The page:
Frequently Asked Questions

What is the Aamodt Litigation Settlement Act?

Title VI of the Claims Resolution Act of 2010, also known as the Aamodt Litigation Settlement Act, approves the settlement of the water rights claims of the Pueblo de San Ildefonso, Pueblo of Nambé, Pueblo of Pojoaque, and Pueblo of Tesuque (Settlement Pueblos); City of Santa Fe; Santa Fe County; and other water rights holders within the Pojoaque Basin. The Act also authorizes the Secretary of the Interior, acting through the Commissioner of Reclamation, to plan, design, and construct a regional water system in the Pojoaque Basin. Additionally, the Act authorizes the Secretary of the Interior to acquire water rights on behalf of the four Pueblos and establishes the Aamodt Settlement Pueblos’ Fund. 

What is the history of the tribal water rights claims?

In 1966, the New Mexico State Engineer brought suit against all water right claimants in the Pojoaque River Basin to determine the nature and extent of the claimants' water rights in a case entitled State of New Mexico ex re. State Engineer v. Aamodt, No. 66cv6639 MV/LCS (D.N.M.) (the Aamodt case). Forty years later, an initial Settlement Agreement was developed in May 2006, which was later conformed to the terms of the Settlement Act in April 2012. An integral and critical component of the Settlement Agreement is the development of a regional water system. 

Why is a Regional Water System included in the Settlement Agreement?

The Regional Water System is included in the settlement in exchange for the Pueblos agreeing to reduce their claims to water within the basin and to limit their priority calls against existing non-Pueblo water users. By bringing up to 4,000 acre-feet per year into the basin, the Regional Water System has made settlement possible by providing additional water to be allocated among users.

Who would pay for the Regional Water System?

The Aamodt Litigation Settlement Act authorized $106.4 million in federal money (October 2006 dollars) to be spent on the Regional Water System.   In addition, the State of New Mexico will contribute $49.5 million (October 2006 dollars) from state appropriations, and the County of Santa Fe will contribute $21.4 million (October 2006 dollars).

Who would administer the Regional Water System?

A Regional Water Authority would be formed to operate and maintain the Regional Water System after construction is completed. The Regional Water Authority would have a board made up of representatives of the Settlement Pueblos (Nambé, Pojoaque, San Ildefonso, and Tesuque) and Santa Fe County.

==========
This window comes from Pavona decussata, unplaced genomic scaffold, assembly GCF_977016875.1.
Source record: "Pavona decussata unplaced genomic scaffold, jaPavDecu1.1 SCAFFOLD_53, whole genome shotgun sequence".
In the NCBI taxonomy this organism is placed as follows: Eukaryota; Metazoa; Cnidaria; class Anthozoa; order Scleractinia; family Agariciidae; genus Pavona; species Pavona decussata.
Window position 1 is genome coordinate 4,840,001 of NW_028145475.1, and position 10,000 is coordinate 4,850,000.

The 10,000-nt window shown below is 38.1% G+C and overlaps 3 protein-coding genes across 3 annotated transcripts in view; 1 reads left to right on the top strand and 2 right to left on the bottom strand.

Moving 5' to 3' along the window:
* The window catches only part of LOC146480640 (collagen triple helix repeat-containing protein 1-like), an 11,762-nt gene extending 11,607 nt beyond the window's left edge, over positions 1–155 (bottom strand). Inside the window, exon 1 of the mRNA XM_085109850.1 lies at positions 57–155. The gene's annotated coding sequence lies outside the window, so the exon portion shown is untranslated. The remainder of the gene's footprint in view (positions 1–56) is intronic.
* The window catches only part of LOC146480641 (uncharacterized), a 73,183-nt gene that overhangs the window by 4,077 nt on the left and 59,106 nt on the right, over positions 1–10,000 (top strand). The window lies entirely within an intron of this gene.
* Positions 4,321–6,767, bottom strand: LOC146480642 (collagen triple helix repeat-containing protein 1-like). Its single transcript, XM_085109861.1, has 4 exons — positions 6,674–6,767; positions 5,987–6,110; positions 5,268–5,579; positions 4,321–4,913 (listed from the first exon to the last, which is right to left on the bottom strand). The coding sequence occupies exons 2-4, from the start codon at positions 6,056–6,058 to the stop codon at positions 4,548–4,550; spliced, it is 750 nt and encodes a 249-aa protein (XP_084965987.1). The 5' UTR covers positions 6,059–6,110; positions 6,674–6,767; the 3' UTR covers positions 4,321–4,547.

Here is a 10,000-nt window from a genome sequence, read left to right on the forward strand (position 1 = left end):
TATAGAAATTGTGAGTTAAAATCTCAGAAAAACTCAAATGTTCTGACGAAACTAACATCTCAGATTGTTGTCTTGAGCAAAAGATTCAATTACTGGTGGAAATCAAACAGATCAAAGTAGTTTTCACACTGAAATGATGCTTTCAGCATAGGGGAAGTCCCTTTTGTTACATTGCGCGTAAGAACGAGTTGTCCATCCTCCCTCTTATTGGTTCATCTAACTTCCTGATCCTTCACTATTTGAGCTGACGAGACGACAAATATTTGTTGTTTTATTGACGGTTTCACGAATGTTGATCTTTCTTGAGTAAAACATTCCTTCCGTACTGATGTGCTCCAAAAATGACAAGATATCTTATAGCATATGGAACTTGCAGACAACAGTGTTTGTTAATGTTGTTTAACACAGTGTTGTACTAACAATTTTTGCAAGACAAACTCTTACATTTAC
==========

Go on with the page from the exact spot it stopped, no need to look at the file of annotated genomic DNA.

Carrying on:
Where would the water come from?

The water for the Regional Water System (enough to provide up to 4,000 acre-feet of consumptive use annually) would come from the Rio Grande. The Pueblos would have water rights for approximately 2,500 acre-feet of water for annual consumptive use (1,079 acre-feet of San Juan-Chama Project water; 1,141 acre-feet of water acquired by the U.S. Department of the Interior, Bureau of Indian Affairs, from Santa Fe County; and 302 acre-feet of Nambé reserved water rights). Santa Fe County has been allocated sufficient capacity in the Regional Water System for up to 1,500 acre-feet of water for annual consumptive use. Santa Fe County would provide this water from water rights it owns to supply non-Pueblo RWS users. These water rights would include 611 acre-feet of Top of the World water rights and up to 889 acre-feet of water rights transferred to the county from existing groundwater wells as well owners elect to hook up to the RWS, or from other sources, including additional upstream water rights, San Juan-Chama project water, or in-basin transfers from non-domestic water rights.

How would the water get to the Pueblos and the county residents?

A water collection facility on lands belonging to the Pueblo de San Ildefonso would take water out of the Rio Grande and send it to a water treatment plant, to be constructed as part of the project. After being treated to meet Safe Drinking Water Act standards, the water would then flow through a transmission and distribution system consisting of pipelines, pumping plants, short-term storage tanks, and other necessary facilities to Pueblo members and other county residents in the Pojoaque Basin.

Can the county serve residents outside of the Pojoaque Basin?

Since publication of the Draft EIS in January 2017, the New Mexico Office of the State Engineer has issued a permit authorizing interim uses anywhere within the County Water Utility service area. This satisfied the requirement of Section 614(d)(2) of the Settlement Act. While the County may decide to use RWS water for interim uses outside the basin, no specific plans for such use have been proposed. If a future interim use were proposed, it would be subject to appropriate environmental compliance requirements.